Henry returned to Loudon County and married Clora Williams (who may have been related to Robert Williams) in 1905. The 1910 Census indicates they were living in Monroe, La. with their two daughters while Henry worked as a contractor. At some point after 1913, the Markwoods returned to Loudon County. Clora died on Oct. 27, 1915. I could find no death record for her but Henry died on May 23, 1916 of a cerebral hemorrhage. He was 42, the same age as Robert Williams.
One Husband, Four Wives
I noticed a double gravemarker for two women nearby and realized they were for two of the wives of Clarence Esco (C.E) Lebow. It turns out C.E. had a total of four wives altogether, a first in my book. I spent a good bit of time looking into his life and uncovered what I consider a sad story akin to a soap opera.
Born in August 1890 to Alfred Taylor Lebow and Ellen Hicks Lebow, C.E. grew up in a large family in Blount County, Tenn. Ellen was Alfred’s third wife, the previous two having died. This would be a pattern C.E. also followed.
When C.E. married Lula Viles in Loudon County in March 1909, she already had a daughter named Lena, born in 1907. The couple had a son, Clarence Ray, in August 1910. Lula died on Dec. 15, 1918 of tuberculosis at the age of 33. Lena went to live with her birth uncle’s family before marrying in 1923 and having three sons. She was divorced by 1930 and I could trace her no further. I don’t know what happened to Clarence Ray.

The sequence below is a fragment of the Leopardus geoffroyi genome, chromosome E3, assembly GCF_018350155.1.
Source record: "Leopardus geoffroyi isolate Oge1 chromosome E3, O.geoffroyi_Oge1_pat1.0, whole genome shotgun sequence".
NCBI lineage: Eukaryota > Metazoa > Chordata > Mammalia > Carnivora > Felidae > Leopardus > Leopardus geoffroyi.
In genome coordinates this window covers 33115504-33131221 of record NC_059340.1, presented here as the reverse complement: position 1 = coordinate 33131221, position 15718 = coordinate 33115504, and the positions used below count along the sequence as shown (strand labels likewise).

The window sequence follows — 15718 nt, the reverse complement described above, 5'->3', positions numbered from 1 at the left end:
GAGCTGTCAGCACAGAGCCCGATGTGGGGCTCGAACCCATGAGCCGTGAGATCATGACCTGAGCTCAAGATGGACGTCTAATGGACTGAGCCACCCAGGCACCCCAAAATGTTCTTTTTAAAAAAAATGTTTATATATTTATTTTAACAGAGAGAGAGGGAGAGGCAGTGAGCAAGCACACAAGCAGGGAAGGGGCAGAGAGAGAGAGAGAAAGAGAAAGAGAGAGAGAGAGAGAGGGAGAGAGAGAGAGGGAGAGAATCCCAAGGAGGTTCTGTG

Only two months after Lula’s death on Feb. 7, 1919, Clarence married Bessie Fay Pierce. She died on Christmas Day 1920 at the age of 20, also of tuberculosis. Both wives are buried at Pleasant Hill Cemetery and share a marker, something I don’t often see.
There are some question marks surrounding C.E.’s 1921 marriage to Georgia native Lillian “Lillie” Pauline Carey because I found no record for it. Census records indicate she would have been in her teens. Lillie had a son, Virgil, on Jan. 15, 1921 and I’m not sure who the father was. C.E. and Lillie had a daughter, Margaret, in 1924. Lillie died in April 1931 and is listed as buried at Pleasant Hill but has no marker. I could not find her cause of death.
Children Farmed Out
After Lillie died, Virgil was sent to live at the Williams/Henson Lutheran Boys’ Home in Knoxville. Margaret was sent to the Mayhurst Girls’ School in Louisville, Ky., a school founded by nuns in the 1840s for homeless girls. She would go on to marry and have a family, dying in 2011 in Virginia.
Clarence remarried a fourth and final time to Emma Mays in October 1932. She already had a son, Oscar. By this time, Clarence was working at Knoxville Knit Mills, one of the city’s many underwear/hosiery mills. He would spend eight years employed by them.
On Feb. 22, 1935, Clarence Esco Lebow died shortly after having a heart attack. He was buried at Mount Olive Cemetery in Knoxville. Emma’s name and date of birth are also on the marker but with no death date. Thanks to some help from Gaye Collins Dillon, who belongs to a genealogy Facebook group I am a member of, I learned that Emma remarried to German immigrant Henry Ruehr, who died in 1941. She died in 1984 and is buried in Fort Myers City Cemetery in Florida.